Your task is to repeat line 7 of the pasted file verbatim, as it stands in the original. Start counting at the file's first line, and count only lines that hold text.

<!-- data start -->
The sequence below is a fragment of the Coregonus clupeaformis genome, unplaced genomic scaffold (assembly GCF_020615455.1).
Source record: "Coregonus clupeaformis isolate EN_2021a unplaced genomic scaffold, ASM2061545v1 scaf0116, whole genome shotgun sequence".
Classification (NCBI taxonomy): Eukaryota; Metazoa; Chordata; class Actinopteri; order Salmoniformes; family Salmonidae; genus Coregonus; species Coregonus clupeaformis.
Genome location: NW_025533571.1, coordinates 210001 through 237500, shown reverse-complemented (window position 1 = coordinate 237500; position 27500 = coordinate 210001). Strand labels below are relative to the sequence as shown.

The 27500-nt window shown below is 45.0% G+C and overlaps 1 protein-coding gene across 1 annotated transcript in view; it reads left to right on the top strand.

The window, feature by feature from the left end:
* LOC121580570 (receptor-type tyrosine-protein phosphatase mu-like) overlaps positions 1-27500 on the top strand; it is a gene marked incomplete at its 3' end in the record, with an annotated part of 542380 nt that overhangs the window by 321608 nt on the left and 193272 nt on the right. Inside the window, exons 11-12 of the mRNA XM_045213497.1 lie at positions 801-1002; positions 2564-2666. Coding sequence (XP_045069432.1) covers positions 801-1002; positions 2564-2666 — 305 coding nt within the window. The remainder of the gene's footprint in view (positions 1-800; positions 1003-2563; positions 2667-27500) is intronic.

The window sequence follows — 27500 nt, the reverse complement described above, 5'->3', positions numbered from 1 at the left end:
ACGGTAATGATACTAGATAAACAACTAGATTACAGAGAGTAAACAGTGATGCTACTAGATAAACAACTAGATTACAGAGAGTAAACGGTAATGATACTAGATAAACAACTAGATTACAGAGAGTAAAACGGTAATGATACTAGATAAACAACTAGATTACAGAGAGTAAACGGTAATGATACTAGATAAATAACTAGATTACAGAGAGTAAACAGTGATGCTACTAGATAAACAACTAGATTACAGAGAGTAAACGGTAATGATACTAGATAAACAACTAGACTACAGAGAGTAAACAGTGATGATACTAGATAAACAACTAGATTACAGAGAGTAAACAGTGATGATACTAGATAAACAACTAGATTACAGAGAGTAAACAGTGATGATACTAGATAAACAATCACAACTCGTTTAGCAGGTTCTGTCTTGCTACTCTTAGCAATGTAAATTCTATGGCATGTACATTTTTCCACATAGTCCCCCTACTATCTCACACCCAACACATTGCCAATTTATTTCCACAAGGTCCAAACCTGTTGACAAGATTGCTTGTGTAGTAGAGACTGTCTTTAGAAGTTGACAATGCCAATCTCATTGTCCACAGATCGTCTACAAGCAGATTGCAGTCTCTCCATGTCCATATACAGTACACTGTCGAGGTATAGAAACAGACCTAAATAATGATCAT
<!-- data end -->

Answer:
* LOC121580570 (receptor-type tyrosine-protein phosphatase mu-like) overlaps positions 1-27500 on the top strand; it is a gene marked incomplete at its 3' end in the record, with an annotated part of 542380 nt that overhangs the window by 321608 nt on the left and 193272 nt on the right. Inside the window, exons 11-12 of the mRNA XM_045213497.1 lie at positions 801-1002; positions 2564-2666. Coding sequence (XP_045069432.1) covers positions 801-1002; positions 2564-2666 — 305 coding nt within the window. The remainder of the gene's footprint in view (positions 1-800; positions 1003-2563; positions 2667-27500) is intronic.